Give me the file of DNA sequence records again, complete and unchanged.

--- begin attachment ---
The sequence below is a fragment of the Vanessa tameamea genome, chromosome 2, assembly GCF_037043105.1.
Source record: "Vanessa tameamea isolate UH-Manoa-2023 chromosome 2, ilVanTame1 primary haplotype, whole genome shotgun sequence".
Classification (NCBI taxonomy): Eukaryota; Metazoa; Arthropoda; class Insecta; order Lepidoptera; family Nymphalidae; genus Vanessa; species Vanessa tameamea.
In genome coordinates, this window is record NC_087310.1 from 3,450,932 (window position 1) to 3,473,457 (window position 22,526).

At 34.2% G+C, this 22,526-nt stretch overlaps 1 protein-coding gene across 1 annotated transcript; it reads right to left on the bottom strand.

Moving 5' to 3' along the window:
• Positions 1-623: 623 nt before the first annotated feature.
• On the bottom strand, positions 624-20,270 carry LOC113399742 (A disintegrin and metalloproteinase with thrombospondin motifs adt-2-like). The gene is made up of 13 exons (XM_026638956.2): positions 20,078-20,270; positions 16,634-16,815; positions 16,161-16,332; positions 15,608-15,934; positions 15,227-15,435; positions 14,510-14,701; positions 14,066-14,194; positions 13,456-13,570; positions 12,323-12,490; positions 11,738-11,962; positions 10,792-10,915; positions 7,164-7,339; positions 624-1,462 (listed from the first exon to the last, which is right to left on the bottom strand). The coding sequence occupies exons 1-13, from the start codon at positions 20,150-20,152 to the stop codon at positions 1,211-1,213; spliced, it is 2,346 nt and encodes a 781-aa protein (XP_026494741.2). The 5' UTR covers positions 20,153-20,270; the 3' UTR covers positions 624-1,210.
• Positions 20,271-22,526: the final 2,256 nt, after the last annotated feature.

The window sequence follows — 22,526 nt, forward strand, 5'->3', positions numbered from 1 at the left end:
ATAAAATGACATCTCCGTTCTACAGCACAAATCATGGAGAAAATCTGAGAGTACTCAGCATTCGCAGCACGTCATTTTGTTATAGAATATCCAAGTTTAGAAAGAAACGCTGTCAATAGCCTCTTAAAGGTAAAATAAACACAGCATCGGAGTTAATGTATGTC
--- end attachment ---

The sequence below is a fragment of the Vanessa tameamea genome, chromosome 2, assembly GCF_037043105.1.
Source record: "Vanessa tameamea isolate UH-Manoa-2023 chromosome 2, ilVanTame1 primary haplotype, whole genome shotgun sequence".
Classification (NCBI taxonomy): Eukaryota; Metazoa; Arthropoda; class Insecta; order Lepidoptera; family Nymphalidae; genus Vanessa; species Vanessa tameamea.
In genome coordinates, this window is record NC_087310.1 from 3,450,932 (window position 1) to 3,473,457 (window position 22,526).

At 34.2% G+C, this 22,526-nt stretch overlaps 1 protein-coding gene across 1 annotated transcript; it reads right to left on the bottom strand.

Moving 5' to 3' along the window:
• Positions 1-623: 623 nt before the first annotated feature.
• On the bottom strand, positions 624-20,270 carry LOC113399742 (A disintegrin and metalloproteinase with thrombospondin motifs adt-2-like). The gene is made up of 13 exons (XM_026638956.2): positions 20,078-20,270; positions 16,634-16,815; positions 16,161-16,332; positions 15,608-15,934; positions 15,227-15,435; positions 14,510-14,701; positions 14,066-14,194; positions 13,456-13,570; positions 12,323-12,490; positions 11,738-11,962; positions 10,792-10,915; positions 7,164-7,339; positions 624-1,462 (listed from the first exon to the last, which is right to left on the bottom strand). The coding sequence occupies exons 1-13, from the start codon at positions 20,150-20,152 to the stop codon at positions 1,211-1,213; spliced, it is 2,346 nt and encodes a 781-aa protein (XP_026494741.2). The 5' UTR covers positions 20,153-20,270; the 3' UTR covers positions 624-1,210.
• Positions 20,271-22,526: the final 2,256 nt, after the last annotated feature.

The window sequence follows — 22,526 nt, forward strand, 5'->3', positions numbered from 1 at the left end:
ATAAAATGACATCTCCGTTCTACAGCACAAATCATGGAGAAAATCTGAGAGTACTCAGCATTCGCAGCACGTCATTTTGTTATAGAATATCCAAGTTTAGAAAGAAACGCTGTCAATAGCCTCTTAAAGGTAAAATAAACACAGCATCGGAGTTAATGTATGTC